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The Picts are commonly described today as a group of tribes and/or independent kingdoms who lived in the eastern and northeastern regions of Scotland during the ancient and early medieval period (from 600 BCE through 900 CE). Much of the information about the history of the Picts comes from the writings of their enemy: the Romans. The first written mention of the Picts comes in 297 CE when the Roman orator Eumenius reports that the Picts had attacked Hadrian’s wall.

We don’t know what the Picts called themselves: their name seems to have been derived from the Latin picti, which means “painted.” Their name may reflect a practice of painting and/or tattooing their bodies. Some Roman writers suggested that the Pict warriors came into battle naked, with their bodies blue from paint or tattoos. Modern writer Alistair Moffat, in his book Before Scotland, puts it this way:

“Celtic warriors almost certainly stripped off their tunics and leggings so that their gods, their enemies and their comrades could see their tattooed bodies—because the tattoos were powerful magical weapons in themselves, what a modern tattooist has described as ‘psychic armour’.”
When dressed, Pict men generally wore a cloak over a belted tunic. There is some indication that a woven woolen hood may have also been worn. Women wore long skirts and cloaks.

Language:

The Pictish language died centuries ago and our knowledge of it is fragmentary at best. Place names and personal names found on monuments provide some clues that Pictish was a Celtic language. With regard to place names, the prefixes “Aber”, Lhan”, and “Pit” (sometimes “Peth”) provide evidence of the areas inhabited by the Picts. Thus Aberdeen, Lhanbryde, and Pitmedden are probably Pict names.

Linguists have suggested that Pictish is a part of the Brittonic (Brythonic)  branch of Celtic and is thus related to Cumbric, Welsh, Cornish, and Breton. While there have been some who speculated that Pictish was actually a non-Indo-European language, nearly all modern linguists disagree with this hypothesis.

Archaeology:

Since the Picts did not leave very many written records, our knowledge of them comes from two primary types of sources: (1) written records by outsiders who often had an unfavorable view of the Picts, and (2) the archaeological record.

Part of the archaeological record related to the Picts in Scotland is the Pictish stones which have been found throughout the region. These stones, which are inscribed with symbols which seem to have been inspired by Celtic, Anglo-Saxon, and Christian iconography, are the most tangible and distinctive evidence of Pictish society. Some of them have ogham inscriptions. About 350 of these stones have survived, primarily in the northern and eastern regions of Scotland.

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The earliest of the Pictish stones have symbols inscribed on un-worked stone—that is, stone which has not been shaped or worked. Called Class 1 Pictish stones by some scholars, many of these date to the sixth through eighth centuries CE. These stones predate the spread of Christianity into the region. These stones may have served as personal memorials or as territorial markers.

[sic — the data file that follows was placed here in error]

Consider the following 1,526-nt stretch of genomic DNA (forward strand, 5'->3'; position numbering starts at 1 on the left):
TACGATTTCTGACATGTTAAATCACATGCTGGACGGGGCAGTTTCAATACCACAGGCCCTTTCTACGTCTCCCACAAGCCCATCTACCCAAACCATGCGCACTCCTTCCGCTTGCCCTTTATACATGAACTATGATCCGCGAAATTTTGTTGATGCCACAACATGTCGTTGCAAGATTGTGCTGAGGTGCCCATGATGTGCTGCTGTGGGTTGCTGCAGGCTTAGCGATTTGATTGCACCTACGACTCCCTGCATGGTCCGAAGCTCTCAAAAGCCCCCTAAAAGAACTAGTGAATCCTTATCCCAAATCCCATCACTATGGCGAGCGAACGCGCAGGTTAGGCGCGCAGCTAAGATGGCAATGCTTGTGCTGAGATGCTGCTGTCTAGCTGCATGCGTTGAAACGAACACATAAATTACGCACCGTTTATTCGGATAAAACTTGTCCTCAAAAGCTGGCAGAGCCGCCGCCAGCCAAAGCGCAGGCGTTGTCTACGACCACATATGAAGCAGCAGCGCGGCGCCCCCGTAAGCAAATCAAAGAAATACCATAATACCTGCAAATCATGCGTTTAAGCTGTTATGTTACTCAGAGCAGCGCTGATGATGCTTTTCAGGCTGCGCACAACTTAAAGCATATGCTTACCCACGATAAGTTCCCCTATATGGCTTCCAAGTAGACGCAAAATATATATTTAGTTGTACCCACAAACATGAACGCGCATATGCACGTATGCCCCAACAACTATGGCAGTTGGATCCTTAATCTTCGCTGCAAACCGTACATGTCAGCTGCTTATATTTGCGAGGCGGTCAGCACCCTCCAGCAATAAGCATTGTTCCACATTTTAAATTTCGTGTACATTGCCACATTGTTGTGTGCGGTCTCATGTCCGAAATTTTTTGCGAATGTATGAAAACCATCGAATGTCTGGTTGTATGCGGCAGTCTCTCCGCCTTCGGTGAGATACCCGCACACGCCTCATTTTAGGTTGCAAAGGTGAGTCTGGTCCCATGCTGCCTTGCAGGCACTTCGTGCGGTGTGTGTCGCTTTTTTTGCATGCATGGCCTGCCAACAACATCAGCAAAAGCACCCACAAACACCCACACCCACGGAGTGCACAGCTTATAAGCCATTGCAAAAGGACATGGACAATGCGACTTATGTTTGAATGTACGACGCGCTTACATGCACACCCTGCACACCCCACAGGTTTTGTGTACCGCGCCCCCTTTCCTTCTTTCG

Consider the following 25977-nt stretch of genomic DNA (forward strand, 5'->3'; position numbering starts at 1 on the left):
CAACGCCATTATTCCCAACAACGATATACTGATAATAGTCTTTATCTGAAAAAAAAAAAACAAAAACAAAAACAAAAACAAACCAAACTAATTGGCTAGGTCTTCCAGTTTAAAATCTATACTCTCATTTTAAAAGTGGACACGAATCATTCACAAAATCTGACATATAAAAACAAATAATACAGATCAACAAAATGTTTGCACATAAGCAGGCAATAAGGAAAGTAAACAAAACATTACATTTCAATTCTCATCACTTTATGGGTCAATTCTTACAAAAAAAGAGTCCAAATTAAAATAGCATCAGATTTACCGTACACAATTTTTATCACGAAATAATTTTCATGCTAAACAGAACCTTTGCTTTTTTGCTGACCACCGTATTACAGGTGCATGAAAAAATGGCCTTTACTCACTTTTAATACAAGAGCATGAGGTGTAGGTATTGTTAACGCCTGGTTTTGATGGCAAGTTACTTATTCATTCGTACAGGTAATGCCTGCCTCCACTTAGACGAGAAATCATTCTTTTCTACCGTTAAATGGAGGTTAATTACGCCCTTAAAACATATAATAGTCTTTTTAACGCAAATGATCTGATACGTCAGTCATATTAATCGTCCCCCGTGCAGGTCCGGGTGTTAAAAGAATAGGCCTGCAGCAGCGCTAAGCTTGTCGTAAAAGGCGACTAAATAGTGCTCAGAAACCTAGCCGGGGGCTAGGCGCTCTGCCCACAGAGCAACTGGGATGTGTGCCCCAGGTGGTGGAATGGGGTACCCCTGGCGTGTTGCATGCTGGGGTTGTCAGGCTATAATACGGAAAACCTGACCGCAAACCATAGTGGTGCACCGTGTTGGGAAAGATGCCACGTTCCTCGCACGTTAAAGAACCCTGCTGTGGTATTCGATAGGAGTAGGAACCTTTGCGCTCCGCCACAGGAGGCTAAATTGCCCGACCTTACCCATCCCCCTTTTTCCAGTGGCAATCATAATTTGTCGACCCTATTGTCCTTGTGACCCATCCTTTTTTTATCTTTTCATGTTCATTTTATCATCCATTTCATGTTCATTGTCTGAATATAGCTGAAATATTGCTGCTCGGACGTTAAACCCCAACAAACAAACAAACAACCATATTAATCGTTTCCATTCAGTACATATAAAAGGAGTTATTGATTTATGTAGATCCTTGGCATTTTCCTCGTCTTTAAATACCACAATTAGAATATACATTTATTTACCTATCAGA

While the characteristic of the Pictish stones are the symbols which are inscribed on them, there is some disagreement as to what constitutes symbols which are unique to Pictish art. Discussions of these symbols estimate that there may be as many as 60-65 unique symbols to as few as 30. Most Pictish scholars seem to feel that there are about 50.

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Some of the Pictish symbols are abstract geometric designs while others are representations of animals, including wolf, stag, eagle, adder, and salmon. The apparently mythical Pictish Beast, which has a pointed snout, curling antennae, and curved limbs, may be intended to represent a sea-monster. Geometric symbols are more common than animal representations. The animal symbols usually appear only in connection with abstract symbols.

A third group of symbols includes recognizable objects such as combs and mirrors, tongs and shears, hammers and anvils. These are most commonly shown in pairs.

While it is common to assume that the symbols represent ideas, there are some scholars who feel that the symbols might represent language in a manner similar to the ogham system.

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A Pictish stone with ogham markings is shown above.

Noting that the Pictish symbol system seemed to work quite well, Katherine Forsyth writes:

“Whatever it was intended to convey, it performed its function sufficiently well that people all over northern Britain found it useful and continued to use it, generation after generation, for perhaps as long as four centuries (from the fifth or sixth century to the ninth or early tenth). This fact is all the more striking when we realise that throughout that period the roman and ogham alphabets were also in use in Pictland.”
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Shown above is a Christian Pictish stone.

At Rhynie, eight Pictish stones have been found. Archaeological excavations have uncovered a substantial fortified settlement which may have been a royal site occupied by Pictish kings.

Graves and the bodies buried in them are often used by archaeologists in understanding the ancient past. Unfortunately, relatively few Pict burials have been uncovered. It appears that only a few selected individuals, both men and women, were given “formal” burials. Most frequently the body was placed in a pit and then covered with a small mound of earth or stones.

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